• Admin fees: Does the lease force you to pay for admin fees for the property manager? Consider asking them to be removed, especially if the rent is on the high end of fair market value.
Pro tip: Pay attention to how the landlord calculates your square footage. Most commercial leases use load factor to calculate the difference between usable and rentable square footage. While this is meant to factor in shared spaces like a lobby, some less scrupulous landlords might try to include spaces like utility or elevator shafts. Ask to see the calculations to make sure you’re paying for usable space.
5. Pay Special Attention to the Termination Clause
A termination clause outlines conditions that can result in the end of the lease before the agreed upon expiration. Ideally, the clause is mutual and includes a 30 to 60 day notification period. For example, ending the lease if your business expands past capacity, doesn’t meet projected sales, or if damage to the building makes it unusable.
Some shifty landlords might try to sneak less reasonable clauses in or charge outrageous termination penalties. If the fees seem absurd, ask to have them removed. You can also suggest the addition of a break clause, which allows either party to end the lease at a predetermined point in the lease.
6. Review Clauses and Ask for Adjustments
The final step of negotiating your commercial lease is to look at all the clauses. Not fun, we know—but these can impact everything from what you pay to what happens if zoning laws change mid-lease. Here are a few major commercial lease clauses to keep an eye on:
• Rent adjustment clause: We covered this a bit already, but it’s worth mentioning again. Check to see if your rent is tied to your sales or third-party indexes. Inclusion of these types of clauses isn’t necessarily a deal breaker, but you’ll want to be aware of them.
• Renewal clause: Moving into a commercial space is costly – you invest in marketing, improving the space, and building your customer base. A renewal option allows you to renew at a set price, protecting your investments.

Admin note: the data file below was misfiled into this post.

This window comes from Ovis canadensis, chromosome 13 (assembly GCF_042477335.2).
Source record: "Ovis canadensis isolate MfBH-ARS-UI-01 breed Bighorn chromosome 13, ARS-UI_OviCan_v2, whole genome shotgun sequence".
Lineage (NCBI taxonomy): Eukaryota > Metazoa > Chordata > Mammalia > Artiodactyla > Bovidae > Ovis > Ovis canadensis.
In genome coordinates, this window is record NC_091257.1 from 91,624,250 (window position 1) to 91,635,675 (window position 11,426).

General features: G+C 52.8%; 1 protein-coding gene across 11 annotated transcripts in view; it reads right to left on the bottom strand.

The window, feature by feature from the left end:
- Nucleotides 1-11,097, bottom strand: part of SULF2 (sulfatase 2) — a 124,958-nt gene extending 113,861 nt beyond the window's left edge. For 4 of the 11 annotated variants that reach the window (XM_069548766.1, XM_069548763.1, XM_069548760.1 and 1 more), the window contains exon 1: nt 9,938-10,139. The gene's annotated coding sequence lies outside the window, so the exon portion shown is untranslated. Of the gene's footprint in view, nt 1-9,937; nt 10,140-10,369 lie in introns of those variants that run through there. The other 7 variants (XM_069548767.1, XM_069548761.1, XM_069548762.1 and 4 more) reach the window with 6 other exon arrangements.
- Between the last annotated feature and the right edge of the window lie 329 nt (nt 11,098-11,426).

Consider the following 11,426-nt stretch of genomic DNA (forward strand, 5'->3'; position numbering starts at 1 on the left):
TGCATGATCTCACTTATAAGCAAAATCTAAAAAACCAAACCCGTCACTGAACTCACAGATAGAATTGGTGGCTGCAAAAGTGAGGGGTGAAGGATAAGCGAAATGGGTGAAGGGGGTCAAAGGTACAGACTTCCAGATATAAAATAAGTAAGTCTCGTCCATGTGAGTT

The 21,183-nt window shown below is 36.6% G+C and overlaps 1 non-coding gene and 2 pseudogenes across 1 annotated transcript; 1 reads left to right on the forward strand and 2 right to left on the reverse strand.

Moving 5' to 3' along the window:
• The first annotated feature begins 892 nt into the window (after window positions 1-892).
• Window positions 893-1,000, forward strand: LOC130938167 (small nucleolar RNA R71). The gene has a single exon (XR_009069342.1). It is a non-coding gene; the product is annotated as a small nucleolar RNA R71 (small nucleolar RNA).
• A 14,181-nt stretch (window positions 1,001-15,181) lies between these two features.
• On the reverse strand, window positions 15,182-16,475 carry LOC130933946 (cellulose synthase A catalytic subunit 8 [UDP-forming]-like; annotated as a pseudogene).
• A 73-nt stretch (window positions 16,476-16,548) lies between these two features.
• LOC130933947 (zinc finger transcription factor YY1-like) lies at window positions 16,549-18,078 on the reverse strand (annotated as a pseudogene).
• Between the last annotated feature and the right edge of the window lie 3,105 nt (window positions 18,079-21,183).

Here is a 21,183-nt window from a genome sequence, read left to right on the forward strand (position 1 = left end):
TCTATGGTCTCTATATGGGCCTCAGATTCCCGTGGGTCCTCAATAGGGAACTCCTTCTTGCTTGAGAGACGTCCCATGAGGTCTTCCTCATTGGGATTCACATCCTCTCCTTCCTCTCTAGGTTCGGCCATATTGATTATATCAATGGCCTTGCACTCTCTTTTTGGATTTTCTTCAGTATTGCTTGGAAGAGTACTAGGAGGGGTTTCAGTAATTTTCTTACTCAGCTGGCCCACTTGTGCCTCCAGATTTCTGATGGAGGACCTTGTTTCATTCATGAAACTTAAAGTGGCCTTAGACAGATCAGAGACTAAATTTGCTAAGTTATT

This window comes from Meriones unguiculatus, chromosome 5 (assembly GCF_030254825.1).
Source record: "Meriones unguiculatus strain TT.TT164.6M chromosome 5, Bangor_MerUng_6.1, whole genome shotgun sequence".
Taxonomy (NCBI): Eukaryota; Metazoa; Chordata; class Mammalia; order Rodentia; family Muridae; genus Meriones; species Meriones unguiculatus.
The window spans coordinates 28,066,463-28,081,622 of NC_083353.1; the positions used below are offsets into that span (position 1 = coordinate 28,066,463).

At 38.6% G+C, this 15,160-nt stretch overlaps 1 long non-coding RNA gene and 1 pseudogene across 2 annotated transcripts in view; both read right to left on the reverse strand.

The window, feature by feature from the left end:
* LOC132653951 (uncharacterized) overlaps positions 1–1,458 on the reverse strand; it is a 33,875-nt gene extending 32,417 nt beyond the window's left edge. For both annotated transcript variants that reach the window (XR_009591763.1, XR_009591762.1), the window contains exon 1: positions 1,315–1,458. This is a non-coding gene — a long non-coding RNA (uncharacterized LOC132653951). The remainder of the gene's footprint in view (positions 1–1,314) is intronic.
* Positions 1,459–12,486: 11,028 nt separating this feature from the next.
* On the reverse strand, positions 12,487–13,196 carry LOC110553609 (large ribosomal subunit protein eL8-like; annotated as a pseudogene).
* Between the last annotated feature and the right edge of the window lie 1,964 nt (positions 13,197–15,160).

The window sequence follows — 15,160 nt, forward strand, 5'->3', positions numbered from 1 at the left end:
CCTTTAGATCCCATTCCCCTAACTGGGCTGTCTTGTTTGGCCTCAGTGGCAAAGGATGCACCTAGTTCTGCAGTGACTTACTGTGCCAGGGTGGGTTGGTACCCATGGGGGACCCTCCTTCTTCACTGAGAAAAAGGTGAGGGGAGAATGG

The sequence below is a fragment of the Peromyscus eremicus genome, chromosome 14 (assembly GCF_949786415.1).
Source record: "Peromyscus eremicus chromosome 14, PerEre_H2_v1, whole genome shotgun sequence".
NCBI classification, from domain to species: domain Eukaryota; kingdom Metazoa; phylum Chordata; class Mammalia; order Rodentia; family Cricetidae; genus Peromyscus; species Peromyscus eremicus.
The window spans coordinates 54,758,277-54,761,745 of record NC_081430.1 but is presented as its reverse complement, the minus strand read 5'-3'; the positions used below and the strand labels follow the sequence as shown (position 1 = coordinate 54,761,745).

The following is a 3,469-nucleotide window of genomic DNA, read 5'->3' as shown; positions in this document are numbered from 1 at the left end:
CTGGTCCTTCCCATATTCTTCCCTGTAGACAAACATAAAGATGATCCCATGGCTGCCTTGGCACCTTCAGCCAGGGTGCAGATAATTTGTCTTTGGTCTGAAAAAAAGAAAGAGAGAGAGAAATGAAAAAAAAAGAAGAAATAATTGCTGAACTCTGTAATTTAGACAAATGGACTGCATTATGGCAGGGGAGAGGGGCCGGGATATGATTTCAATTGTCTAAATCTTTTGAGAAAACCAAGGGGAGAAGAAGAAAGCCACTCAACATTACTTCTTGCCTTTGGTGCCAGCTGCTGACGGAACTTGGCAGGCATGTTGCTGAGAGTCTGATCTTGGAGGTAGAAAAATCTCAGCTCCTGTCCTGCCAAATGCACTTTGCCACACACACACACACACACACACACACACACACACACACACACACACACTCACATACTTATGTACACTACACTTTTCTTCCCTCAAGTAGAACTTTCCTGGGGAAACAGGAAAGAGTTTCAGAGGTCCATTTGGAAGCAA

• Sub-lease or occupancy clause: Can you sub-lease the space to another tenant if your business closes or relocates? Consider negotiating to add this clause for additional security.
• Improvement clause: After signing on the dotted line, you’ll have to adjust the space to fit your needs. Make sure your lease doesn’t restrict critical aspects of your build out. For example, can you add shelving, move walls, etc.?
When it comes to commercial leases, nearly every aspect is negotiable – at least to some extent. As you review the lease, consider your current business needs—and what you might need in the coming years.
Ask for adjustments and be willing to offer something in exchange, such as a longer lease term or paying a larger portion of utilities. The goal is to sign a mutually beneficial contract where everyone is happy.
Leasecake: Commercial Location Management Made Easy
Signing a commercial lease is a big step! Once the papers are signed, however, you need to track dozens – or even hundreds – of details. How many parking spaces do you have? Who is responsible for AC repairs? What is your renewal deadline? Keeping track of all those details (especially if you have multiple commercial leases!) doesn’t have to be a pain.
Leasecake makes managing your commercial portfolio easy by tracking critical lease clauses, rent bumps, and so much more in one easy-to-use dashboard. We’ll send you notifications, track expiring leases, even help you achieve and maintain compliance with the ASC 842 accounting standard.
Want to see what Leasecake can do? Let’s chat and we’ll show you what it’s all about.